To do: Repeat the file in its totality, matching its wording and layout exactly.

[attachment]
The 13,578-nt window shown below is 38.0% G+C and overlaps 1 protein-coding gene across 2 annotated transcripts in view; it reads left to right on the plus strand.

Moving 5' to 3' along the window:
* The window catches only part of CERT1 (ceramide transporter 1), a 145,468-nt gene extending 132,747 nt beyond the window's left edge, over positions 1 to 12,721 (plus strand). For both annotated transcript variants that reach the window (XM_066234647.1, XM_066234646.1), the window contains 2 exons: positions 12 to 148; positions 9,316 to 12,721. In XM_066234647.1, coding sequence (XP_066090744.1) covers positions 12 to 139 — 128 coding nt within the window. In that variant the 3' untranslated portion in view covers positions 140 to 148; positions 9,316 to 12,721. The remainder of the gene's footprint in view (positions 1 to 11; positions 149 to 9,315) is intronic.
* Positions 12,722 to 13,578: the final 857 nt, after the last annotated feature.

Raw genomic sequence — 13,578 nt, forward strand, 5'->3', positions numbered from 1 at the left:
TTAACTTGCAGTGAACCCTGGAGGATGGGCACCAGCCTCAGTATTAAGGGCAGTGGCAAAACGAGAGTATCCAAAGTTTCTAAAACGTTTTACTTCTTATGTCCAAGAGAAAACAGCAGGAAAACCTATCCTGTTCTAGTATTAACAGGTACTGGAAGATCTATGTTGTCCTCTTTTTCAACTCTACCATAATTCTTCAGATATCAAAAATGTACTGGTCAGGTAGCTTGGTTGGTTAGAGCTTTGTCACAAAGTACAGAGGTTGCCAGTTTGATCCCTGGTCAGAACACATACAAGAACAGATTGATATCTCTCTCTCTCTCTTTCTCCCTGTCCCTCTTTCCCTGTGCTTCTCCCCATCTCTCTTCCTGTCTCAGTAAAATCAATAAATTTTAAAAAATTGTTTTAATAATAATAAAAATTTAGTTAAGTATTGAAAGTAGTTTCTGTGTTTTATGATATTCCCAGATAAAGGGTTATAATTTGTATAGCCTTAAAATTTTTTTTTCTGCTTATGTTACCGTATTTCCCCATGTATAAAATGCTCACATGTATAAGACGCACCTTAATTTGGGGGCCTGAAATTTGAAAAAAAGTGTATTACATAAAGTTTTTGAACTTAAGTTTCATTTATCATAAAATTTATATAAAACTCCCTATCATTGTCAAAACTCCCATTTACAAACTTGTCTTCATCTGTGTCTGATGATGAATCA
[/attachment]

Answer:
The 13,578-nt window shown below is 38.0% G+C and overlaps 1 protein-coding gene across 2 annotated transcripts in view; it reads left to right on the plus strand.

Moving 5' to 3' along the window:
* The window catches only part of CERT1 (ceramide transporter 1), a 145,468-nt gene extending 132,747 nt beyond the window's left edge, over positions 1 to 12,721 (plus strand). For both annotated transcript variants that reach the window (XM_066234647.1, XM_066234646.1), the window contains 2 exons: positions 12 to 148; positions 9,316 to 12,721. In XM_066234647.1, coding sequence (XP_066090744.1) covers positions 12 to 139 — 128 coding nt within the window. In that variant the 3' untranslated portion in view covers positions 140 to 148; positions 9,316 to 12,721. The remainder of the gene's footprint in view (positions 1 to 11; positions 149 to 9,315) is intronic.
* Positions 12,722 to 13,578: the final 857 nt, after the last annotated feature.

Raw genomic sequence — 13,578 nt, forward strand, 5'->3', positions numbered from 1 at the left:
TTAACTTGCAGTGAACCCTGGAGGATGGGCACCAGCCTCAGTATTAAGGGCAGTGGCAAAACGAGAGTATCCAAAGTTTCTAAAACGTTTTACTTCTTATGTCCAAGAGAAAACAGCAGGAAAACCTATCCTGTTCTAGTATTAACAGGTACTGGAAGATCTATGTTGTCCTCTTTTTCAACTCTACCATAATTCTTCAGATATCAAAAATGTACTGGTCAGGTAGCTTGGTTGGTTAGAGCTTTGTCACAAAGTACAGAGGTTGCCAGTTTGATCCCTGGTCAGAACACATACAAGAACAGATTGATATCTCTCTCTCTCTCTTTCTCCCTGTCCCTCTTTCCCTGTGCTTCTCCCCATCTCTCTTCCTGTCTCAGTAAAATCAATAAATTTTAAAAAATTGTTTTAATAATAATAAAAATTTAGTTAAGTATTGAAAGTAGTTTCTGTGTTTTATGATATTCCCAGATAAAGGGTTATAATTTGTATAGCCTTAAAATTTTTTTTTCTGCTTATGTTACCGTATTTCCCCATGTATAAAATGCTCACATGTATAAGACGCACCTTAATTTGGGGGCCTGAAATTTGAAAAAAAGTGTATTACATAAAGTTTTTGAACTTAAGTTTCATTTATCATAAAATTTATATAAAACTCCCTATCATTGTCAAAACTCCCATTTACAAACTTGTCTTCATCTGTGTCTGATGATGAATCA